IFormatter formatter = new BinaryFormatter(); Stream fs = new FileStream(binFile, FileMode.Open); Stock incomingStock = (Stock)formatter.Deserialize(fs); fs.Close(); 

The Java sample works in a similar way, using standard Java classes. Again, a class is defined for the stock type that's marked as being serializable:

 public class Stock implements {     public String Ticker;     public String Name;     public double Price;     public double Previous;     public int Volume; } 

To write the object to a binary file, the class is used. The writeObject method takes the object and outputs a stream, which is then written to a file:

 fs = new FileOutputStream(binFile); os = new ObjectOutputStream(fs); os.writeObject(FTHC); os.close(); 

For reading, you use a similar approach, but the corresponding class is named ObjectInputStream :

 fs = new FileInputStream(binFile); is = new ObjectInputStream(fs); incomingStock = (Stock)is.readObject(); is.close(); 

In this example, we have similar .NET and Java classes being used to serialize and deserialize an object into a binary format.

Breaking the Sample Code

The beginning of this section mentioned that the binary serializers in both the CLR and Java were not compatible. We can prove this by rerunning the sample code, except this time, we'll write and read the data type using code from the different platforms. (It's a little ironic that the first sample in a book covering interoperability is designed to not work, but it's a good test all the same.)

To run the code, return to the dotNET subdirectory in C:\Interoperability\Samples\Data\Binary\Serialization. Rerun the .Net writer sample, passing a location of a file within the Shared subdirectory:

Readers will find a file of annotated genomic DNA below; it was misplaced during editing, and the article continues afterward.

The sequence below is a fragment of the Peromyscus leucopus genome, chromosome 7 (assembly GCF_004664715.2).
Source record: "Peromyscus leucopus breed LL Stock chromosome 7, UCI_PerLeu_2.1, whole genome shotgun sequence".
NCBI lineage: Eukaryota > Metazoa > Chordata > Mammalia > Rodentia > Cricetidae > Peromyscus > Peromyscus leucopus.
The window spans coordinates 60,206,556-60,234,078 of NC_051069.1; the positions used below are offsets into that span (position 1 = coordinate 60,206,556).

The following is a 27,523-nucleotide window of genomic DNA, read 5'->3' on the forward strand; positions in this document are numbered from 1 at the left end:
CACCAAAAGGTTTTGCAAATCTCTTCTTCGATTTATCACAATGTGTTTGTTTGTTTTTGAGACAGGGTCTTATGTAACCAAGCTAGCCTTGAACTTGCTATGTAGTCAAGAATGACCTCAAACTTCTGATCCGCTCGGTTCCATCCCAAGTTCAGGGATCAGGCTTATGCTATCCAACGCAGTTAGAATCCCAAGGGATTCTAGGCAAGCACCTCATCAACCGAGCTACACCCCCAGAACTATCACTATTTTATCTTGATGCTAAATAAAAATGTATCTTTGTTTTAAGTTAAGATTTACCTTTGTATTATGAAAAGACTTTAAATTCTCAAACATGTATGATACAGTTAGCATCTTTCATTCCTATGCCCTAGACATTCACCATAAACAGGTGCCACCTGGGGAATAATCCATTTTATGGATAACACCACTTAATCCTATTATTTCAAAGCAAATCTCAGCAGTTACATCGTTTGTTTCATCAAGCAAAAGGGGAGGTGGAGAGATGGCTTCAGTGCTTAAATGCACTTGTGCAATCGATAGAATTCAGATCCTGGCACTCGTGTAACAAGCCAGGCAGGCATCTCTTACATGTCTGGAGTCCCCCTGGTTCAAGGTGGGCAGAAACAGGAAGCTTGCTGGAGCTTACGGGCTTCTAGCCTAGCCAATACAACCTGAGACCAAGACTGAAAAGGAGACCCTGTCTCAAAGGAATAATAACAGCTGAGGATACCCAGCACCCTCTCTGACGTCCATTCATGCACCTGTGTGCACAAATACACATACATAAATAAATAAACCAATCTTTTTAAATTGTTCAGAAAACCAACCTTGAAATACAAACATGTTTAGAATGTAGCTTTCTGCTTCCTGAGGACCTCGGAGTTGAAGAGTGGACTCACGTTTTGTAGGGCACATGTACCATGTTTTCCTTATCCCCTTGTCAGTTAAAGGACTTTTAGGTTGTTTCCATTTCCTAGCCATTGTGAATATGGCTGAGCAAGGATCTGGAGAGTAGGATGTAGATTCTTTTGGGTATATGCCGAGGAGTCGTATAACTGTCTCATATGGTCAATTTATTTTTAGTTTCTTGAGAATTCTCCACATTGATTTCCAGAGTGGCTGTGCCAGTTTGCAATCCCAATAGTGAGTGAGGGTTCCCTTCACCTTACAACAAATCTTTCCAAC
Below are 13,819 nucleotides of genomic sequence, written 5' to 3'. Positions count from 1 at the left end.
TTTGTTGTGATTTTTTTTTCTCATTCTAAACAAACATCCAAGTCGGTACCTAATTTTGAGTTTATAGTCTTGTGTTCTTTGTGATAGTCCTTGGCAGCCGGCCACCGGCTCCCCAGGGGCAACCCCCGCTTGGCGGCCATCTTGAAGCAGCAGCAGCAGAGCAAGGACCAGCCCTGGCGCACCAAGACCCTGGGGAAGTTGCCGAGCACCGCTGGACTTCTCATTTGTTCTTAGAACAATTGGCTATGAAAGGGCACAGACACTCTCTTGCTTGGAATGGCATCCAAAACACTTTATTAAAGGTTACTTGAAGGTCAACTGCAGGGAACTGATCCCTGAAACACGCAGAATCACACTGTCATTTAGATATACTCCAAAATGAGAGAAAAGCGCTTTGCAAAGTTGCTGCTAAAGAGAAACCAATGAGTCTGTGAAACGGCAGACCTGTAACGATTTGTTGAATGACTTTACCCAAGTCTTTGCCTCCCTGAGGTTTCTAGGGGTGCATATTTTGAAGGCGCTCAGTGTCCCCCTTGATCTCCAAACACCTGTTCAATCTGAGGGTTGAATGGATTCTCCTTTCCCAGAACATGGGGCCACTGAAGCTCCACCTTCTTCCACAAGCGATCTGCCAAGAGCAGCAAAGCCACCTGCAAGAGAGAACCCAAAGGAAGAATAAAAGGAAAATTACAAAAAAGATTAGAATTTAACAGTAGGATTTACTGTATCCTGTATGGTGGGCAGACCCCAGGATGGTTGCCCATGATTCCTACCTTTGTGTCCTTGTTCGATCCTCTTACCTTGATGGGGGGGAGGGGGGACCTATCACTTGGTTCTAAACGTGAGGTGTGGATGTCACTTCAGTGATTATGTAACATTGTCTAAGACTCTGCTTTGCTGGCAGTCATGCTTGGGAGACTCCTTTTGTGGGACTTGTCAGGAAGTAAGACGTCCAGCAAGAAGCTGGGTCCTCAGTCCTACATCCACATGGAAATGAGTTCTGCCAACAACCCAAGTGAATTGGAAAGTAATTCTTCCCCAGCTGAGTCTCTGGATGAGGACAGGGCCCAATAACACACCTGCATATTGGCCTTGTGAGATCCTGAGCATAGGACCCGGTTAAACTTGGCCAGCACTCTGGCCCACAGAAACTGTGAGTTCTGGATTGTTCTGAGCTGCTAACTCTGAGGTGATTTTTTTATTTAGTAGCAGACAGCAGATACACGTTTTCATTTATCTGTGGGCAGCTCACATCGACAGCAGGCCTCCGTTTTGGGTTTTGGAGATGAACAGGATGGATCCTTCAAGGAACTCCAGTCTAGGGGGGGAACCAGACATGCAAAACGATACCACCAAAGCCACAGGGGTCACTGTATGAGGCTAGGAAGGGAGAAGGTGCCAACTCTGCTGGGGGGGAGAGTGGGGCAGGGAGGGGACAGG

Writer ..\Shared\stock.bin 

Now navigate to the Java subdirectory and rerun the Java reader sample, using the same location of this file. Instead of the data type being deserialized, an exception is thrown: invalid stream header 

According to the Java deserializer, this is not a valid byte stream, and for this demonstration, it's correct. We can observe the same behavior if we switch the writer to Java and the reader to .NET. From the Java subdirectory, rerun the writer to overwrite the shared file. Once done, return to the dotNET directory and run Reader. The exception shown here is a SerializationException :

 System.Runtime.Serialization.SerializationException: BinaryFormatter Version incompatibility. Expected Version 1.0.  Received Version 1801678708.2084051481. 

Again, the .NET sample cannot interpret the stream of bytes that's been written by the Java serializer and cannot reconstruct the object.

Can Binary Serialization Ever Be Used for Interoperability?

In short, yes. The principles of serialization, however, state that the serialization and deserialization of any object must be performed with the same formatter. The format that takes the data type and creates a stream of bytes must match the format that takes the bytes and reconstructs the object.

Although the default binary serializers in the CLR and Java aren't compatible and wouldn't serve as a good example of interoperability, a number of ways to achieve this interoperability do exist. For instance, you can use a custom serializer that shares the same formatting options for both the CLR and Java. Alternatively, the binary formatter within the .NET Framework can be licensed, allowing third parties to create their own implementations . One good example of this is using binary serialization in conjunction with .NET Remoting, which we'll explore in some detail in Chapter 4, "Connectivity with .NET Remoting." In Chapter 4, we'll use a third-party product, Ja.NET from Intrinsyc, which relies on a version of the CLR binary serializer created for Java.

Microsoft. NET and J2EE Interoperability Toolkit
Microsoft .NET and J2EE Interoperability Toolkit (Pro-Developer)
ISBN: 0735619220
EAN: 2147483647
Year: 2003
Pages: 132
Authors: Simon Guest © 2008-2017.
If you may any questions please contact us: